Witches, nuns, and swords await you in the newest title made by Bombservice. But is it worth the experience? Find out in our Minoria PC review.
Come on, you already know what I think about metroidvanias. The style, the structure of its levels, the ability to become more powerful with each new ability… All these aspects always leave a mark in my heart. However, sometimes it’s good to stay out of the comfort zone a little bit in order to make your new entry stand out better. I mean, sure, if it ain’t broke don’t fix it, but that doesn’t mean there’s no room for bigger and better ideas. But despite this, Bombservice’s newest game manages to offer a fun yet slightly flawed spiritual successor to Momodora: Reverie Under the Moonlight. If you are interested in these kind of games, then please keep reading this Minoria PC Review.
Nobody expects the Spanish Inquisition
The premise of Minoria will be slightly familiar if you played Reverie Under the Moonlight. We control a priest (in this case a nun named Sister Semilla) and we have to vanquish an evil foe that tries to corrupt the land. Add a couple of witches burning at stakes, tons of blood and bosses harder than concrete and there you go, another Bombservice game. Granted, Minoria tries to offer a more interesting story even if it falls into the usual what if you worked for the evil Church trope. Most of the time it works quite nice, having archives telling you the lore of the world and some slight visual storytelling.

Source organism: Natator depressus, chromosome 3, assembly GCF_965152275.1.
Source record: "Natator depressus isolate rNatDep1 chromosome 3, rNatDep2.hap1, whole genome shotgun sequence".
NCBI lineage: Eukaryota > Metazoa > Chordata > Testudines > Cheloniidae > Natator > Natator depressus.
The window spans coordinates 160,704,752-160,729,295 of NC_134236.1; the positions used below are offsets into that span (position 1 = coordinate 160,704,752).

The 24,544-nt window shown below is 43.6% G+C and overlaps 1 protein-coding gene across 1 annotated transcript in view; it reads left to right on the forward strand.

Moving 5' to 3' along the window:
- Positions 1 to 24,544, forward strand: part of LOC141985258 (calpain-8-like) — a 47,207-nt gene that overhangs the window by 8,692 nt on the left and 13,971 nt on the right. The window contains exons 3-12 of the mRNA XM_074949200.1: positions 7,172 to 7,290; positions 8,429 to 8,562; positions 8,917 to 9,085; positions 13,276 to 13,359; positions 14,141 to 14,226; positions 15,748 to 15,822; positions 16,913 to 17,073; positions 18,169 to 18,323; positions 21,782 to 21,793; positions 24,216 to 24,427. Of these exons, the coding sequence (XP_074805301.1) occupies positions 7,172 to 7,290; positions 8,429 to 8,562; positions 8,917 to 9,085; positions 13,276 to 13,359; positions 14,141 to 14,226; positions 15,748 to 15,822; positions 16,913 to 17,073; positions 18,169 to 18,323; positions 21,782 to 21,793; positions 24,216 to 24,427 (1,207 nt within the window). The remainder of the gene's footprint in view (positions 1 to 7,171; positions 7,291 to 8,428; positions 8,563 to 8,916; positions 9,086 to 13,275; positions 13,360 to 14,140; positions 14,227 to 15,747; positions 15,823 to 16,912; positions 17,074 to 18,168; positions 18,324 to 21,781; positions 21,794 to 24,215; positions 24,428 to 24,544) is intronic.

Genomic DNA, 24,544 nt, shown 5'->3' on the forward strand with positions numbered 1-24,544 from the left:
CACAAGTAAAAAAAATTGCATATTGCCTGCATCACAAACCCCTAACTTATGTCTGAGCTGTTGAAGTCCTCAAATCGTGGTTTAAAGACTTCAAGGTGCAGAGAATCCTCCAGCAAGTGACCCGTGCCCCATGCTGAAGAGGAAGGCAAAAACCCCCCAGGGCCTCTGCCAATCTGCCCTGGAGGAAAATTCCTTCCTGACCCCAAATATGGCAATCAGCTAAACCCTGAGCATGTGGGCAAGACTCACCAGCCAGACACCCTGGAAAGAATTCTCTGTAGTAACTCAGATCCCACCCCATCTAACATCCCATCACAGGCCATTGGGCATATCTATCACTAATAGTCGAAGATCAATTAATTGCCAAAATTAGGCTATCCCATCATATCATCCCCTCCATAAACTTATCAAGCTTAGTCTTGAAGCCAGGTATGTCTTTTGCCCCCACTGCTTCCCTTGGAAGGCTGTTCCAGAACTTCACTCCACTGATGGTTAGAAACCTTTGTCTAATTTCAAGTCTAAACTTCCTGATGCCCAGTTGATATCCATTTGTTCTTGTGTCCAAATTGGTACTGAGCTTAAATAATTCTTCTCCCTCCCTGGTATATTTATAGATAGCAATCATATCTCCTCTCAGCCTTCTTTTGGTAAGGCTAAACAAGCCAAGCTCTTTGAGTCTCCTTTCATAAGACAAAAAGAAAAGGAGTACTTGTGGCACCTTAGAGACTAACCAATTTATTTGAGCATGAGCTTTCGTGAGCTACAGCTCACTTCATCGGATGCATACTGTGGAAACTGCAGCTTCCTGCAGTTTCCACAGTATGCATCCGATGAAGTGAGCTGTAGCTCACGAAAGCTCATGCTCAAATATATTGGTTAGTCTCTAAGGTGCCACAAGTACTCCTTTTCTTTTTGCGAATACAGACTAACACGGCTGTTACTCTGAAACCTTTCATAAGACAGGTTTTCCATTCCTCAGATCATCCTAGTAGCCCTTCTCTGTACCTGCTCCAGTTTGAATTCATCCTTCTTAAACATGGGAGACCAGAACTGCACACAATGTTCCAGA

The game allows us to select from time to time different dialogue options that offer slightly different outcomes from the NPCs. It is not as baffling as something like Katana Zero for example, but it works. We can also talk with our partner from the Church in a similar fashion to Castlevania Portrait of Ruin, albeit she doesn’t really have anything really interesting to say. Does it help humanize the characters? It depends on the situation, if you ask me. At times the connection between the two main characters feels quite strong, yet other times it feels a little bit out of place. You may agree once you reach an optional area and see it for yourself. And now, let’s talk about the important part: the gameplay. And spoilers: it’s pretty good BUT it has some issues.